By Emily Gantt
Published: 12/18/2020, edited: 01/18/2023
You may wonder if it’s better to train your dog at home or enroll your pup in a training course. This is a great question — and a tough one. Ideally, you could take your pup to a few classes, and they'd come home a perfect dog. The truth is even if you enroll your woofer in a course, you’ll still need to continue training at home.
So is it worth investing in a training course? And how much time will it take for successful at-home dog training? Can you really be successful at DIYing your dog’s obedience training? These are all valid questions, and we’ll cover all of these topics below.
There are tons of ways you can go about training a dog in and out of the home. Here are just a few that we'll touch on:
Before we delve into the different types of training classes, let's take a look at how much dog training programs cost, what you'll need to enroll, and how soon you can expect to see results.
Duration: 2 weeks to 3 months on average
Cost: $30 to $100+ an hour
time and cost of dog training courses vary depending on your location
and budget, as well as the training option you choose. More intensive training options, like board and train
"boot camps", might be as short as 2 weeks.
However, most training
classes are 6-week programs that require you and your pup to attend
class each week. These programs are often split up into different tiers (typically beginner, intermediate, and advanced). If you want to complete all 3 tiers, you'll need to dedicate about 18 weeks to the program.
Training classes can range from $30 to $100+ an hour, depending on how intensive the course is. Some facilities offer package rates that cover the full duration of the course, while others charge per class. Board-and-train options are typically the most expensive, with costs soaring well into the thousands depending on the program you choose.
Unfortunately, time and cost play a significant role in your dog's candidacy for training classes. Not everyone can afford to dedicate 4 hours a week or $400 for a month-long training course, which is why at-home training is often the better option for many pet parents.
*Some classes require this, but not all.
Research shows that it takes 3 months of consistent training for a dog to respond to learned cues consistently. Most classes don’t last that long, so it’s up to the pet parent to reinforce the training at home. Consistency is crucial when training a dog. With that being said, training classes are an invaluable tool if used correctly with follow-up training at home.
There are dozens of training courses that you can enroll your dog in, but not all of them may be available in your area. Behavioral therapy courses, for instance, can be trickier to find. We’ll discuss some of the most common class types and the best candidates for them below.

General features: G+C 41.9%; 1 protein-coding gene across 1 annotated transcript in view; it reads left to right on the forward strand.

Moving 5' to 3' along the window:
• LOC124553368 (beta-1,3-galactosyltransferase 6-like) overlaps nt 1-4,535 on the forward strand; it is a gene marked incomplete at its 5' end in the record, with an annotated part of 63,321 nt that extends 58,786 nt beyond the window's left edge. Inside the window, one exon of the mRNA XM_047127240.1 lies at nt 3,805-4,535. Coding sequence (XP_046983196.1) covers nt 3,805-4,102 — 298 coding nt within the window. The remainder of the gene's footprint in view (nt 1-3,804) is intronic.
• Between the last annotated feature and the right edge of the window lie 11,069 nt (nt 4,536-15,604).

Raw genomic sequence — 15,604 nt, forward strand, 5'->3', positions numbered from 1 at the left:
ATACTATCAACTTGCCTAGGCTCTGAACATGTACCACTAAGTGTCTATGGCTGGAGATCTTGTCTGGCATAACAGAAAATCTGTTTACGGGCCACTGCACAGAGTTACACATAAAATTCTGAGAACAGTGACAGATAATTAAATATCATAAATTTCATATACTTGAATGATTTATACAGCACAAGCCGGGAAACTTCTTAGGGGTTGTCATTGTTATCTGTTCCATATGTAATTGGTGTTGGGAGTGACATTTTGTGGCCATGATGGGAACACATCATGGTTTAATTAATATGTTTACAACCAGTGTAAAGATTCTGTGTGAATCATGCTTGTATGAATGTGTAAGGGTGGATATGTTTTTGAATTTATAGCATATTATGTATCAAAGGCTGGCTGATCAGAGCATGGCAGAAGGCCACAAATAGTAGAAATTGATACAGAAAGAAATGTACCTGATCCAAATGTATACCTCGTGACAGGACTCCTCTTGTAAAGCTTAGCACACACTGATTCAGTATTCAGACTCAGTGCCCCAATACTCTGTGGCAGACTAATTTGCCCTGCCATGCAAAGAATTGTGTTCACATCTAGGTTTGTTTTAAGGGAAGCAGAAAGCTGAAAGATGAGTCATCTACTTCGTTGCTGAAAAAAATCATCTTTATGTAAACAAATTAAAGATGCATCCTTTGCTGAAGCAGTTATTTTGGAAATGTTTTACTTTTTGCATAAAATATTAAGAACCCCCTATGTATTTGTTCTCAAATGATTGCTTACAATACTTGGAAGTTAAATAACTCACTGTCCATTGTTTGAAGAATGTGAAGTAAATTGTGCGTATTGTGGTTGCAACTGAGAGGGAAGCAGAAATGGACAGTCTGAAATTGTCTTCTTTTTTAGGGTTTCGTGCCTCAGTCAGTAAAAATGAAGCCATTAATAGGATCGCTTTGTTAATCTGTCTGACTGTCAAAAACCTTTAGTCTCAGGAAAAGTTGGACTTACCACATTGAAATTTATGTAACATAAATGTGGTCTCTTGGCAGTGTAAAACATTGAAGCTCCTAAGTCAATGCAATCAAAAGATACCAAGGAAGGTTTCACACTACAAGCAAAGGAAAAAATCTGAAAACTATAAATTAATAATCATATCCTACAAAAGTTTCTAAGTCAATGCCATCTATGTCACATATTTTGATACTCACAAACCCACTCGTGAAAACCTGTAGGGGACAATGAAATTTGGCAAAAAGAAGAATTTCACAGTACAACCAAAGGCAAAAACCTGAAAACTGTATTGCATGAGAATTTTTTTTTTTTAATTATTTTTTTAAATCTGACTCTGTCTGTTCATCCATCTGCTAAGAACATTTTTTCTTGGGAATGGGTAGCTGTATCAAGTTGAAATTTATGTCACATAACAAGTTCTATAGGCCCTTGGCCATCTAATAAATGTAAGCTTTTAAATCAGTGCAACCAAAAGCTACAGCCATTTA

Group classes are exactly what they sound like: a group of dogs learning together in a structured setting. These are typically hands-on courses that require the pet parent's attendance.
Obedience classes are often recommended for all puppies. Obedience classes cover basic commands like come, stay, leave it, and loose leash walking. This is typically the most economical option for training classes.
The downside to individual courses and behavioral therapy is that they're costly — even double or triple the price of group classes. Individual sessions often use relationship-based training and exposure therapy to help condition your dog into giving more appropriate responses.
Board-and-train programs are some of the most expensive dog training options. These "boot camps" involve your pup going
away for a few weeks to learn obedience.
However, boot camps aren’t as
effective as you might think. Having the pet parent take part in the training process is crucial for
the training to stick. In essence, training is about earning your dog's
attention and respect. A key part of that process involves learning
canine behavior psychology and body language cues.
Once you have your pup’s attention and respect, commands are just a matter of repetition and consistency.
All dog training begins in the home, from learning to come when called to elaborate tricks and scent work. Let's take a closer look at the time and cost of training your dog at home, the supplies you'll need, a few tips to help you on your journey, and more.